The Hotel Le Marois was the center of the action in Paris today, with the likes of Renzo Rosso, Natalie Massenet, Kerby Jean-Raymond, Phoebe Philo, and Vogue’s Chioma Nnadi gathered in person and via Zoom for the ANDAM Prize competition. Founded in 1989 by Nathalie Dufour, ANDAM has nurtured some of the biggest names in Paris fashion, from Martin Margiela to Anthony Vaccarello. For the first time this year, the competition was extended to internationally based designers, with Bianca Saunders, Casablanca, Area, Ludovic de Saint Sernin, Rokh, and Grace Wales Bonner competing for the Grand Prize.
The Londoner Bianca Saunders took home the top award of €300,000, which comes with a year’s worth of mentoring by Balenciaga CEO and President Cédric Charbit. “It was amazing meeting and presenting to people that I really admire,” she said. Not least of all Philo, who asked Saunders via Zoom what she would do with the prize money. “The main thing is showing in Paris, which has always been a dream of mine,” she answered, “then having a bit more of a global brand, expanding to the Asian market.”
The Pierre Bergé Prize went to Kévin Nompeix and Florentin Glémarec of Egon Lab, who came to the fashion world’s attention when they enlisted Glémarec’s grandparents as brand ambassadors at the fall 2020 menswear shows in Paris. The duo use innovative materials like CO2 absorbing trousers to better confront the crisis of climate change. “We want to bring together innovation with craft in hopes of establishing an atelier for made-to-measure tailoring,” they said. Sonia Ahminou, who makes leather goods under the name ASWAD, was awarded the €50,000 Accessories Prize. Her work will be supported by Swarovksi. “I really want to continue building out the history of French artisans and savoir-faire, to continue bringing forward the incredible leather goods craftsmen hiding behind major brands,” she commented. Spinnova, the tech and fashion team exploring alternative solutions like cotton waste and wood to create their fabrics, received the €50,000 Innovation Prize.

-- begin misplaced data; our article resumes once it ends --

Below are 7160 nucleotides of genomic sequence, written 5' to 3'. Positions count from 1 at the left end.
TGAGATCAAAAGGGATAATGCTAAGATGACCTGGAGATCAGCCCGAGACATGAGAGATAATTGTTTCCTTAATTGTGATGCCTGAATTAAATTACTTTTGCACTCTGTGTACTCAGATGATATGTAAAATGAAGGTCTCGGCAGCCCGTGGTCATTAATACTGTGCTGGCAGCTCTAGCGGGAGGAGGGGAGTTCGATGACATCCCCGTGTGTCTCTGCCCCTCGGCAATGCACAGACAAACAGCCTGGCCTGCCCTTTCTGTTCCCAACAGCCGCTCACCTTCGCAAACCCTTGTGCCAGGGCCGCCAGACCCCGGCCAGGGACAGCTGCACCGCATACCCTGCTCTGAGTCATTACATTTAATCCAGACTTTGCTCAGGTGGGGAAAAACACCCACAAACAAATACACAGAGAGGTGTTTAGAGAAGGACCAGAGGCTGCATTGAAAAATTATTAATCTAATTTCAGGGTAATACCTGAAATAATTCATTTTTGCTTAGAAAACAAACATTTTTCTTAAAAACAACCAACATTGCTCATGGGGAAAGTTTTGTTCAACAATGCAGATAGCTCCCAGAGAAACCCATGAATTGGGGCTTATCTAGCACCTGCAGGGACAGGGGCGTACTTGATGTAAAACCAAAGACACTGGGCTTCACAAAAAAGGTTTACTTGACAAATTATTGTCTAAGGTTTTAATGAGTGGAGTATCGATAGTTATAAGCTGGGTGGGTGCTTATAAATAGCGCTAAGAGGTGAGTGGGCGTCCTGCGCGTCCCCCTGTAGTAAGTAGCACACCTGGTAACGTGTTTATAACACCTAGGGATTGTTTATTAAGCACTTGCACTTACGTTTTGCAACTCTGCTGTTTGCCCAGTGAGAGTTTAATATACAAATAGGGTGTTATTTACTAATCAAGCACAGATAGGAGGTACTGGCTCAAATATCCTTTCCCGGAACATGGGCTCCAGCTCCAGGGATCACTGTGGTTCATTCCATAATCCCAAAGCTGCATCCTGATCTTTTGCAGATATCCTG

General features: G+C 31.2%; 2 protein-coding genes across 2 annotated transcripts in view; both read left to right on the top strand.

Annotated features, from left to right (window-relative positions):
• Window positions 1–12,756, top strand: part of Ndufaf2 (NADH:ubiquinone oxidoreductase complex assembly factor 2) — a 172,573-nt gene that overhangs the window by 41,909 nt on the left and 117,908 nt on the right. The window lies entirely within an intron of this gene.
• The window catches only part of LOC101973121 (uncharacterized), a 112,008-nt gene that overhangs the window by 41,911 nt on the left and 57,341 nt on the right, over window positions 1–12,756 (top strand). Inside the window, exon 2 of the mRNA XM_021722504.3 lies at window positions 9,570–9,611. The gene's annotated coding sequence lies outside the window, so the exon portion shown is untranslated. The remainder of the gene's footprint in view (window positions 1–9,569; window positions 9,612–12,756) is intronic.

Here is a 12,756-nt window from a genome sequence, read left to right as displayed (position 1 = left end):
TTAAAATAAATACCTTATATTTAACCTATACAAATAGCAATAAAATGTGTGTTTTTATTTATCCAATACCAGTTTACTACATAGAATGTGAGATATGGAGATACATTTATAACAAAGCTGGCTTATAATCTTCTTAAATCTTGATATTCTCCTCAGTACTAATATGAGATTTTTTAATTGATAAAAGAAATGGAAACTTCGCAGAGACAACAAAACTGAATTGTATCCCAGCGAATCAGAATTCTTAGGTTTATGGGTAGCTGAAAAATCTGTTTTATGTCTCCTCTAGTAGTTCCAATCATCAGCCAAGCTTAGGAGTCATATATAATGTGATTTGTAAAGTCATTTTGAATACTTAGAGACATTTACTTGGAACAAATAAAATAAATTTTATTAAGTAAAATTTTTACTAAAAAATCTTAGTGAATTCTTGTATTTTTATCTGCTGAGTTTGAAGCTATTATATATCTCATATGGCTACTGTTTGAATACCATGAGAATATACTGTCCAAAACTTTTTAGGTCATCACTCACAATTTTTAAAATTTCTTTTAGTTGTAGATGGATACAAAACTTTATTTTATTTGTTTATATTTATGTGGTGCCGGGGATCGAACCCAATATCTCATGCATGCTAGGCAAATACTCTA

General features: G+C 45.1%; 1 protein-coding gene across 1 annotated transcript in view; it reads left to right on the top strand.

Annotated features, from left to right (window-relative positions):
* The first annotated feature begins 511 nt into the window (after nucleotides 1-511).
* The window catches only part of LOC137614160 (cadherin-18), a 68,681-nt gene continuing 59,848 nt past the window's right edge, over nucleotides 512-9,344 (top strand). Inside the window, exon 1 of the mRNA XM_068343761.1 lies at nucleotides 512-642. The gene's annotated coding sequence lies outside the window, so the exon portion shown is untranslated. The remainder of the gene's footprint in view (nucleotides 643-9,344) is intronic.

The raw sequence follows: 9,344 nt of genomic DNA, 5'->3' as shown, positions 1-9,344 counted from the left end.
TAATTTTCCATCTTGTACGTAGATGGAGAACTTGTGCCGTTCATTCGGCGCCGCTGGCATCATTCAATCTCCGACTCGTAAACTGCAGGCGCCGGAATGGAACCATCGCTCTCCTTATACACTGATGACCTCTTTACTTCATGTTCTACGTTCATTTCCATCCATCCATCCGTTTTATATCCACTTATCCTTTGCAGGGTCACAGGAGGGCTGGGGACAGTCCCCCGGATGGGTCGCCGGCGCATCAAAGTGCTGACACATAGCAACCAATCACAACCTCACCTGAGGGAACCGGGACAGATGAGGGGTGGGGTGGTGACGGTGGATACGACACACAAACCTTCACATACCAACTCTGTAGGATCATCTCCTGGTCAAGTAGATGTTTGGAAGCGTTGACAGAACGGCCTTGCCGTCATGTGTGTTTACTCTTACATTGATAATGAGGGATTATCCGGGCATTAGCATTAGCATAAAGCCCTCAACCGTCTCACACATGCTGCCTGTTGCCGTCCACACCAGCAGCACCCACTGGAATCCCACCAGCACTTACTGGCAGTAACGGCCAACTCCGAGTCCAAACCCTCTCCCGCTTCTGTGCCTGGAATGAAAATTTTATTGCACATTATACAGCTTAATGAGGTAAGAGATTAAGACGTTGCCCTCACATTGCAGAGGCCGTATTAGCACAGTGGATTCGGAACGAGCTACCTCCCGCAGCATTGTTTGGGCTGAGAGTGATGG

Before the presentation, Pierre M’Pele (Instagram handle: @pamboy) said he was looking to see how the finalists “can use what has been going on from social injustice to sustainability to truly shape the way they see the future of fashion.” He added, “it’s important to understand how these designers will use a business-minded approach to truly grow on a brand level.” Juergen Teller and Dovile Drizyte also weighed in: “It’s such an exciting process to be part of; some have given such thought to sustainability and the environment and creativity truly helps the good work stand out.”
Balenciaga’s Charbit said, “we wanted to approach the candidates with as much openness as possible whatever their genre, origin, or the context. When it came to picking the winner, it was about charisma, success, and whether or not we thought the brand could go really far and in Bianca’s case this was the case.” Although Wales Bonner wasn’t awarded the Grand Prize, the London-based designer will also be offered a full year of mentoring from Charbit. Bonner said she would explore additional product categories, and work with artisans in France. “It’s always interesting for me to get broader insights, so I would invest in developing jewelry, footwear, and accessories.” Charbit added, “In the end, it was important to salute Grace’s accomplished talent in hopes of humbly contributing to the development of her brand.”
Dufour, for her part, said, “although the results were brilliant, I’m never completely satisfied, in that it would have been great to award one or two more prizes. No designer wants to make collections without being involved and reflecting political, social, and ethical development, and no designer wants to make clothes that will harm the planet. What is wonderful,” she continued about the finalists, “is that they truly represent the world of tomorrow.”